“Hey, stop,” a high-pitched voice yelped. “Don’t touch me!” I barely heard her over the sound of basketballs crashing against the gym’s floor, but I was close enough to the opened door to faintly make out what was being said. I let the ball that I was dribbling bounce to a stop and roll away from me to the nearest corner of the room as I turned my head to listen.
“Why do you always wear stuff like this?”
It was another girl’s voice. I crept across the hardwood floor and over to the door before I poked my head out of the doorway. I was just in time to see a short girl being surrounded by two upperclassmen. I watched silently as the shorter girl stepped back, her back meeting the wall of the next building over. Her long, blonde hair, which was tipped with red, was draped over her shoulders and her blue eyes widened as the two older girls stepped closer, staring at the neat bow atop her head.
“Some little hair clips would look a lot cuter,” one of them reasoned.
“Yeah,” the one who had spoken before agreed. “That bow is too big and it’s plain.”
The shorter girl’s hands trembled as she reached up to touch the ribbon.
“But I like my bow.”
“Well, at least try some of these out.” The second girl pulled a clip out of her own hair and began to reach for the shorter one. “Here, take that off and I’ll let you borrow mine.”
As soon as the older girl’s fingers pinched the corner of her bow, the shorter girl yelped again. That was when I stepped out of the gym.
“Hey!” All three of the girls jumped and turned to look at me. The one who had grabbed onto the girl’s bow immediately withdrew her hand, leaving it hovering in the air with its fingers spread wide in shock. Even though she had let go, I wasn’t finished.
“She said to leave her alone,” I growled. “Didn’t your parents teach you not to touch people?”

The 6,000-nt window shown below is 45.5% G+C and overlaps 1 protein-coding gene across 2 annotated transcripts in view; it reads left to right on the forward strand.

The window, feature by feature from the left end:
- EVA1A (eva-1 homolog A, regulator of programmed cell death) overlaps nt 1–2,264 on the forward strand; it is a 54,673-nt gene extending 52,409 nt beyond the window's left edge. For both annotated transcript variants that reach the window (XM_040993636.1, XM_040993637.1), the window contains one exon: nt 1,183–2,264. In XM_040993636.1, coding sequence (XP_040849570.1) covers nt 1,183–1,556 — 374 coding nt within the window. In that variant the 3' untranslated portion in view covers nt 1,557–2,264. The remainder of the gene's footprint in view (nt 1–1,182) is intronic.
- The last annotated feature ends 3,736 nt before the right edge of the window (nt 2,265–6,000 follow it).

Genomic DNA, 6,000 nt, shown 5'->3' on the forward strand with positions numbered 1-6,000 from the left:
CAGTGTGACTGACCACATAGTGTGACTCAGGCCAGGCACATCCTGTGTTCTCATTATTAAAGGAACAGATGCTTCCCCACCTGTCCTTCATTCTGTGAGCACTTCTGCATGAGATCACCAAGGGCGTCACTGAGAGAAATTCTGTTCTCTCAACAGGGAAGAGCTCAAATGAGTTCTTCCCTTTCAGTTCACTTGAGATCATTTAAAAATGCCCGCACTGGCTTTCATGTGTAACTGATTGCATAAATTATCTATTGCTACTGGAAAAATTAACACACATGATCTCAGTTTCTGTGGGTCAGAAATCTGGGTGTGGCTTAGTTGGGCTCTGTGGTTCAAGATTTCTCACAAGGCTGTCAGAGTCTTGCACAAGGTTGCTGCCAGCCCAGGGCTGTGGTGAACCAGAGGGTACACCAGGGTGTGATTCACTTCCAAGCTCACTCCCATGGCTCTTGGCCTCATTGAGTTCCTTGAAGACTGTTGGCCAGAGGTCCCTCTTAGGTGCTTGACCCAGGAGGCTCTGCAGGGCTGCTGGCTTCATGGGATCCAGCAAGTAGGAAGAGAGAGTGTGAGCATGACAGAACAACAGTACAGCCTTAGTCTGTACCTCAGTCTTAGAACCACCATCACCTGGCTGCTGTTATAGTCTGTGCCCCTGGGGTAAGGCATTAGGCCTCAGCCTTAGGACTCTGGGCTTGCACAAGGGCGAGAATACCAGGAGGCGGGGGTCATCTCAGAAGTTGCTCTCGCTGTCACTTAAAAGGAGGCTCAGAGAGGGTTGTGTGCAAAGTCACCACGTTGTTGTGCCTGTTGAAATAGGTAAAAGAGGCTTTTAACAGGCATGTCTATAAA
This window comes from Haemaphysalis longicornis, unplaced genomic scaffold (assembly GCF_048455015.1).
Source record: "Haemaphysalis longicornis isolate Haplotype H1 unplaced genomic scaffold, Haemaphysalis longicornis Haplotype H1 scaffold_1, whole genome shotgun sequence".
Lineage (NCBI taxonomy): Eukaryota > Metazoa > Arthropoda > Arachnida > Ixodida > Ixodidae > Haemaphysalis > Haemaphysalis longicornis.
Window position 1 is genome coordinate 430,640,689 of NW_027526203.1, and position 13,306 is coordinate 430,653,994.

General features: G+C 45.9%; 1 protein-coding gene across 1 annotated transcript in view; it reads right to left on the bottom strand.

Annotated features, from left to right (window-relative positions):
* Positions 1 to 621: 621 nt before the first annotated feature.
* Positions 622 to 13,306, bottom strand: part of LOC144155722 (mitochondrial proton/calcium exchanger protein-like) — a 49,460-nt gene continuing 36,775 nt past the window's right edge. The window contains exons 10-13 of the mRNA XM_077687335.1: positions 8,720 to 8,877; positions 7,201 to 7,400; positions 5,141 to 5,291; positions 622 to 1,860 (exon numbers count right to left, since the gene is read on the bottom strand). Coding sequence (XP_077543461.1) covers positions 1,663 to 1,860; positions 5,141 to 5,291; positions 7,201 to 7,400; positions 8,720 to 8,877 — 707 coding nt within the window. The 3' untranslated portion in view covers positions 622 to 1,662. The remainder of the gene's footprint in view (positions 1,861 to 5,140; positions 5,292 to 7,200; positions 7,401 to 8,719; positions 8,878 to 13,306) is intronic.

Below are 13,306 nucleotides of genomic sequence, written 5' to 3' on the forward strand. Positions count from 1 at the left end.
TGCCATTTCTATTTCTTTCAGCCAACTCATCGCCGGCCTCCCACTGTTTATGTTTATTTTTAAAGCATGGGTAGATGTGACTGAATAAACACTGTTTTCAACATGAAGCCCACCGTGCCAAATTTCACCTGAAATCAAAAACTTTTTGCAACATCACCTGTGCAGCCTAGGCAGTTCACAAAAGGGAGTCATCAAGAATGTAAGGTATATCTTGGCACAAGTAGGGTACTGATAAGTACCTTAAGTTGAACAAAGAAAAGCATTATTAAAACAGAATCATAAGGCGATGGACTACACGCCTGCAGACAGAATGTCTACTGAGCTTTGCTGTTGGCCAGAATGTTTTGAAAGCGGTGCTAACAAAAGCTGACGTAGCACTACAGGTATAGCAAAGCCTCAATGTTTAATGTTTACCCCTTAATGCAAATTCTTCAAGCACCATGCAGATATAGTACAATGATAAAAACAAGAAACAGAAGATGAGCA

“Well, I—” The two upperclassmen exchanged frantic glances, then stepped away from the shorter girl. My glare sharpened as I said my next words.
“Get lost.” They both nodded and fled back to the gym, leaving the shorter girl and me behind. Ryoko watched as she reached up with shaky hands to readjust her bow. “Are you okay?”
She looked over at me and this was when I realized that they were in the same grade. We were both dressed in the same uniform with green skirts and ties that all first-year students wore at our school, the only difference being the blonde’s hair accessory. When our eyes met, I also noticed that some tears had welled up at her lower eyelids and that her cheeks were red, but she nodded anyway.
“Thank you,” she replied, nearly whispering. She tugged at the hem of her skirt and wiped her eyes with her sleeve.
She’s actually really cute.
“What’s your name?”
“Nekomura,” she answered. She smiled at me briefly before the sound of the gym teacher’s whistle pierced the air. We both looked in the direction of the sound.
“We should probably get back to class.” I nodded and we walked back into the gym.
I wasn’t sure if it was the look in Nekomura’s eyes when she thanked me, or the uniqueness of her hair, but something kept me thinking about her. However, I didn’t talk to her again until nearly two years later, when we were in our final year of high school. That was when I learned Nekomura’s secret.
For some context, my name is Ryoko Okazaki. I was never particularly good at sports, but my grades were decent and I was quite the bookworm. I only had one real friend at that point in my high school days, Harumi Iwamoto, and she was hanging out with me right before my second encounter with Nekomura.
It was nearing the end of lunch on a sunny afternoon in April. School had started only a few weeks ago and Harumi and I were at our usual hang-out spot; the back of the main school building with a perfect view of the track and the grove of trees gathered beyond its chain link border. Harumi, who was sitting on the ground next to me, finished scooping her last bite of rice into her mouth as I rummaged through my schoolbag.
“Damn, I forgot to bring some change again.” I let out a sigh and leaned back, my head resting against a concrete wall.
“What were you planning on getting?”
“A drink or something.”
While I was staring up at the sky, I failed to notice Harumi unzipping a pocket on her own bag. I looked over when she held out a small coin pouch to me. I raised an eyebrow at Harumi as she shoved it into my hand.
“Go to the cafeteria then. They just restocked the vending machine.”
“Are you sure?”
“Go ahead,” she said with a nod.
“Thanks.” I stood and was about to leave when an idea popped into her head. “Do you want me to get you something while I’m there?”
Harumi pursed her gloss-covered lips as she thought for a moment. She ran her fingers through her dark, wavy hair.
“Sure. A coffee or something. Take the back way, since there isn’t much time left ’til class.”
“All right, I’ll be right back.”
The back way to the cafeteria looped around one of the back corners of the school and skipped the courtyard entirely. This would have normally saved me a few minutes if she hadn’t caught a glimpse of Nekomura along the way.